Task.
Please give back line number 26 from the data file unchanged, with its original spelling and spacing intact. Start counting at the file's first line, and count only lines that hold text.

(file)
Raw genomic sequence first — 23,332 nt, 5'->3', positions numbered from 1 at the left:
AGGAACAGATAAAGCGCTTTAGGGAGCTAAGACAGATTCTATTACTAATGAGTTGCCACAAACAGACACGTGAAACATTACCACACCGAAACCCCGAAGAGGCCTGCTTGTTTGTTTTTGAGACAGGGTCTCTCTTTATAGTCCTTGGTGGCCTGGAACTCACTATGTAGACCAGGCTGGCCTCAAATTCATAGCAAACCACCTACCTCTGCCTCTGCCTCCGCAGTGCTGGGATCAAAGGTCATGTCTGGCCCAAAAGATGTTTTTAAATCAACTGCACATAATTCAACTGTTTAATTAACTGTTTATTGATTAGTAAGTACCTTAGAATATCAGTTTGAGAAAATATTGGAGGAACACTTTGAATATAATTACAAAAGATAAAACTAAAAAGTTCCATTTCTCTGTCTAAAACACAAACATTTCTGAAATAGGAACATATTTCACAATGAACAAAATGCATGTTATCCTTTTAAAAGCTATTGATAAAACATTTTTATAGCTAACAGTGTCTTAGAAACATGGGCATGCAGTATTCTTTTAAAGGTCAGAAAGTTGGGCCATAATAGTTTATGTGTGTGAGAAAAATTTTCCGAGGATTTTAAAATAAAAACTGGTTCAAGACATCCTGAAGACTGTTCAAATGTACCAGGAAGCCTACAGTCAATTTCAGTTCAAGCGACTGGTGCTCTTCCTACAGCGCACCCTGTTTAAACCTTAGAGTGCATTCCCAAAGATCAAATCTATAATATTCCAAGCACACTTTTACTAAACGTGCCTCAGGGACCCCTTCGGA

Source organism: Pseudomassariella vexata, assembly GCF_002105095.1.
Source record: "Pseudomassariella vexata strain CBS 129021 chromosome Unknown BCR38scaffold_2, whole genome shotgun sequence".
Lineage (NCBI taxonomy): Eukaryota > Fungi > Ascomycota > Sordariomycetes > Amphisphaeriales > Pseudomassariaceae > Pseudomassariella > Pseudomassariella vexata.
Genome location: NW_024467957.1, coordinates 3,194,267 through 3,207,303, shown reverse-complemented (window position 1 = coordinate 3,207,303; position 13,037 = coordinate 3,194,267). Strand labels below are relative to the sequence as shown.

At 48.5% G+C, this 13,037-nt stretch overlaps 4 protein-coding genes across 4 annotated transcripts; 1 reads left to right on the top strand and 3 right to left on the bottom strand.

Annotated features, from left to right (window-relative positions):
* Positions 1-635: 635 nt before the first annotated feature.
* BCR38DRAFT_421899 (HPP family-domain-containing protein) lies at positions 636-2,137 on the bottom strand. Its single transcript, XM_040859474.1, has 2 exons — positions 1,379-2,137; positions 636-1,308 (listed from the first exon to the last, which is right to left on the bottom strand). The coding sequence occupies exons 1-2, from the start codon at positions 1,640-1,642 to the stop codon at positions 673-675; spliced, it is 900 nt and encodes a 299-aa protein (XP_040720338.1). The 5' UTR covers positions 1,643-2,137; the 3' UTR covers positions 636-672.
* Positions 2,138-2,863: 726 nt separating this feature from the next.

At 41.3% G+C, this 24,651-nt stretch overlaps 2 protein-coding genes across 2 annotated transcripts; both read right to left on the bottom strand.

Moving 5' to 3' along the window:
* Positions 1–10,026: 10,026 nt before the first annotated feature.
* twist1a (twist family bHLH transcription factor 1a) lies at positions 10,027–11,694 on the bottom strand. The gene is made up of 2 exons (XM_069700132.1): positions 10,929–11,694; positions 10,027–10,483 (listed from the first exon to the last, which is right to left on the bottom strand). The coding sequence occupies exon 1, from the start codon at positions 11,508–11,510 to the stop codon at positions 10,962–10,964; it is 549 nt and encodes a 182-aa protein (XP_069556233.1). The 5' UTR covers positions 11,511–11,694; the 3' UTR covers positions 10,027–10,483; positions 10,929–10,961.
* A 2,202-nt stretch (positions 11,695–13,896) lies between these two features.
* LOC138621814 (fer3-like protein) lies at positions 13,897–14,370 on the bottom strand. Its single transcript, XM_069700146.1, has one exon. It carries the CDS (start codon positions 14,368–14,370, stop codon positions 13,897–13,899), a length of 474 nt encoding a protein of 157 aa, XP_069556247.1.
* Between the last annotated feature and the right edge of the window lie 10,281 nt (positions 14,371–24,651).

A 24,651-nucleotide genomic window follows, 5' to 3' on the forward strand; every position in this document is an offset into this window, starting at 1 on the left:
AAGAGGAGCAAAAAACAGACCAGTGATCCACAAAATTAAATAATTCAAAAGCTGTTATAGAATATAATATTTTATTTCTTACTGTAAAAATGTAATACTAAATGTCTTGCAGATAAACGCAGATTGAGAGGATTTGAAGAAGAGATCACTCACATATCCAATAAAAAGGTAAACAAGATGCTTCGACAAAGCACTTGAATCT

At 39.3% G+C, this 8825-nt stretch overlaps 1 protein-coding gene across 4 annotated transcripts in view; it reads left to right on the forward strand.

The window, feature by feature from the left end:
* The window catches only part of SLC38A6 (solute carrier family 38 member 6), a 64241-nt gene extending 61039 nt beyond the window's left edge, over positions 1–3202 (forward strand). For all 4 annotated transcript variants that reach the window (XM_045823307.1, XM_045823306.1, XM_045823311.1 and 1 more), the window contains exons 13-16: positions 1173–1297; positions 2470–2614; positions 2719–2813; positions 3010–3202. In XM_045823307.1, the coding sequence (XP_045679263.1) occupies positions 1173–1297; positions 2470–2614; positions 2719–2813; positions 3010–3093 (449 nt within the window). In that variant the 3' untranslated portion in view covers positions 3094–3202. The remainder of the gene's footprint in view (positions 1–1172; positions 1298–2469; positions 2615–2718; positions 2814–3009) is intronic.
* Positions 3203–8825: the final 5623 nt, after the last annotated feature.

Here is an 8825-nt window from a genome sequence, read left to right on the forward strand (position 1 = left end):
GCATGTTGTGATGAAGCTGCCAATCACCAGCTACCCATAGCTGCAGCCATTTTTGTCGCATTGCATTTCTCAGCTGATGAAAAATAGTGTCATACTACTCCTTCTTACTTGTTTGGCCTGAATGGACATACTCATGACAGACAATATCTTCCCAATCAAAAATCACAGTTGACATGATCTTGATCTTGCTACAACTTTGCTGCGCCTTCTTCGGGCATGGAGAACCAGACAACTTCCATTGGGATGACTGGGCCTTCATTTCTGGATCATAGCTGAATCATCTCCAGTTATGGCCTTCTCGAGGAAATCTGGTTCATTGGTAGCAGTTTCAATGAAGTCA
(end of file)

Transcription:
GCATGTTGTGATGAAGCTGCCAATCACCAGCTACCCATAGCTGCAGCCATTTTTGTCGCATTGCATTTCTCAGCTGATGAAAAATAGTGTCATACTACTCCTTCTTACTTGTTTGGCCTGAATGGACATACTCATGACAGACAATATCTTCCCAATCAAAAATCACAGTTGACATGATCTTGATCTTGCTACAACTTTGCTGCGCCTTCTTCGGGCATGGAGAACCAGACAACTTCCATTGGGATGACTGGGCCTTCATTTCTGGATCATAGCTGAATCATCTCCAGTTATGGCCTTCTCGAGGAAATCTGGTTCATTGGTAGCAGTTTCAATGAAGTCA